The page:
Alfa Romeo Forums banner
1 - 3 of 3 Posts

·
Moderator
2015 Chevy (Holden) SS, 1989 Milano (Shankle Sport), 1991 164S
Joined
·
17,737 Posts
The fans in our Alfas, the Milano, the 91 164S, and the 94LS do cycle on and off when the engine is hot and idling. It is expected, as the system temperatures rise and fall, depending on whether or not the fan is pulling air through the radiator, and the coolant temperature sensor senses this change in temperature, turning the fan on and off.

This is if the engine is just idling, car not moving, nothing steady state about that until the car is cruising at some normal relatively constant speed, and then there is enough cooling without the fan coming on, so the temperature becomes pretty steady state in nature, ie, no fan cycling needed. Indeed, usually no fan at all.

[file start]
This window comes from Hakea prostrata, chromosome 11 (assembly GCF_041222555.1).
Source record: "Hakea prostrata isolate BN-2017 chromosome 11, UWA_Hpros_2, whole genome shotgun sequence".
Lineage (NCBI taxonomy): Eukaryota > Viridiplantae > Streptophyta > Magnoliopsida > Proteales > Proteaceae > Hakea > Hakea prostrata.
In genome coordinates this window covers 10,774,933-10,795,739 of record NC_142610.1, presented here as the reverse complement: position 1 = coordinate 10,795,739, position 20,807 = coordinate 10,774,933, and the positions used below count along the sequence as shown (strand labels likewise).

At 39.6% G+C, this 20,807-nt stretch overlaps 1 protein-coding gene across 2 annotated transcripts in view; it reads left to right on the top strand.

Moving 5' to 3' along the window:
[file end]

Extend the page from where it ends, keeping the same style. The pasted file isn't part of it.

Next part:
Seems normal to me, although evidently the GTV6 system is maybe less adequate, less cooling capacity, and so cycles more often at idle, or stop and go driving. Or, if the system has a flow problem (like many of us older types, lol), then the system would also cycle more often to compensate for the flow problem, to try to keep the coolant temperature within design bounds.
 

·
Moderator
2015 Chevy (Holden) SS, 1989 Milano (Shankle Sport), 1991 164S
Joined
·
17,737 Posts
You could approximate it by using an infrared temperature gun on the thermostat housing to see what the different temperatures are, when the fan comes on and goes off.
 

·
Moderator
2015 Chevy (Holden) SS, 1989 Milano (Shankle Sport), 1991 164S
Joined
·
17,737 Posts
What is the actual switching rate you mention? You haven't mentioned that yet.

The switch sensor could be more sensitive, narrower temperature gap hysteresis, causing the system to cycle more often instead of a switch with a wide hysteresis causing a wider gap between the actuation temperatures.

(We have that in one of our greenhouse fans temperature switches, where one waits for a long time, ie, wider temperature gap, between turning the fan on and off, and the other changes more often).

Otherwise, I agree, might also be just a bad connection, which stops conducting if it heats up, then conducting again when the power has shut off, ie, the connection cooling down below a certain temperature.
 
1 - 3 of 3 Posts
Top